And the final step it would seem, tying these 3 use cases together, is of course, runtime code synthesis.

Runtime code synthesis is a step further in the application of AI to red teaming operations. This practice is quite novel and pertains to the generation of code at runtime based on the changing conditions and parameters of the system being attacked.

In essence, runtime code synthesis takes the potential of AI in operational decision making and code generation, and enhances it by adding a layer of dynamic responsiveness. The AI, in this case, has the ability to adapt its behavior based on new information it gathers, on-the-fly, while interacting with the target system.

In our ongoing scenario, imagine that the red team has successfully injected code into the target process as per the AI's recommendations and the code it generated. However, the conditions on the target system may change - perhaps due to the defensive actions of the blue team or automated security measures kicking in. The code the red team originally injected might not be suitable or effective anymore under these new circumstances. This is where runtime code synthesis comes into play.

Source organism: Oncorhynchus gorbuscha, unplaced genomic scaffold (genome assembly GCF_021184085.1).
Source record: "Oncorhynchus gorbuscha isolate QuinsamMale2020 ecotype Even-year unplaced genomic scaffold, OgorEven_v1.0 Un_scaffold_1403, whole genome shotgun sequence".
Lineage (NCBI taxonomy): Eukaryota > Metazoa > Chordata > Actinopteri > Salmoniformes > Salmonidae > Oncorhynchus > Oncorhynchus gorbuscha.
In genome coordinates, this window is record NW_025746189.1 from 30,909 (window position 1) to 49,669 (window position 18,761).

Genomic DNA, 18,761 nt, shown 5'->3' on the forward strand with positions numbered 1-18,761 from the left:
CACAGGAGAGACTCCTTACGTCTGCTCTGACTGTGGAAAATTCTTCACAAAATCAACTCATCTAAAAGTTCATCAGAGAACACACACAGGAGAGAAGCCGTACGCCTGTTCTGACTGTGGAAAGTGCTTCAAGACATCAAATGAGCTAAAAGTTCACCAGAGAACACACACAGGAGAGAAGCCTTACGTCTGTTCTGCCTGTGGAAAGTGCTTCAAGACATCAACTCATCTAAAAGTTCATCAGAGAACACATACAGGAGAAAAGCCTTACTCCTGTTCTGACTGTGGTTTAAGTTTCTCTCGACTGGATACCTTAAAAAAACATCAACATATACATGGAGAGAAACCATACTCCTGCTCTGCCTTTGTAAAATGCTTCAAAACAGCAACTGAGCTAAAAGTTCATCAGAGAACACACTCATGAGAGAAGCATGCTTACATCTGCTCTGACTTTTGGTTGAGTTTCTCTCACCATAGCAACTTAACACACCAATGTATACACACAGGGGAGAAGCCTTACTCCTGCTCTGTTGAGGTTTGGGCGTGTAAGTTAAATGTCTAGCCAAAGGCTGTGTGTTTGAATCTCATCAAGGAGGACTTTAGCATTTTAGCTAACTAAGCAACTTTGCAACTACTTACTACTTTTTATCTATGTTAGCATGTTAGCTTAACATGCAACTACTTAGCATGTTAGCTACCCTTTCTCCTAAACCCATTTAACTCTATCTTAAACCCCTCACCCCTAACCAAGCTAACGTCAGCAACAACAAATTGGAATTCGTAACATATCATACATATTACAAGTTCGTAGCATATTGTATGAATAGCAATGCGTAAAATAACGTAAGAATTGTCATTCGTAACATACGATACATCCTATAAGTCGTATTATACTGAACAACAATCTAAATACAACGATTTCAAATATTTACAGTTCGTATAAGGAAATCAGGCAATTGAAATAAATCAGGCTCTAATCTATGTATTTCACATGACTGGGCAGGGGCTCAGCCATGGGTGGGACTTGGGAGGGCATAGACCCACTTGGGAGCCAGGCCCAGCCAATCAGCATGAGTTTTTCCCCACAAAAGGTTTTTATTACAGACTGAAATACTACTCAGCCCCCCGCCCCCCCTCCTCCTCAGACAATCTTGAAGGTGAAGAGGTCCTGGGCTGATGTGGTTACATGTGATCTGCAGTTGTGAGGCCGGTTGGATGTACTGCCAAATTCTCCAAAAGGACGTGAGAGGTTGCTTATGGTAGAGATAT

With runtime code synthesis, the AI could potentially create new code to adapt to these changing conditions, right as they are happening. For instance, if a defensive measure in the system detects the injected process and tries to shut it down, the AI could generate code to move the injected process to a different, safer location within the system, or cloak it more effectively.

The advent of AI in red team operations is undeniably a double-edged sword. On one hand, it can enhance the capabilities of ethical hackers to identify vulnerabilities and strengthen security systems. On the other hand, it can also be used maliciously, potentially making cyber attacks more sophisticated and difficult to counter. This only underscores the importance of keeping abreast with the latest developments in this field, understanding their potential applications and implications, and using this knowledge to fortify defenses.

Things are about to get very interesting.

twitter: Kirk Trychel(@Teach2Breach)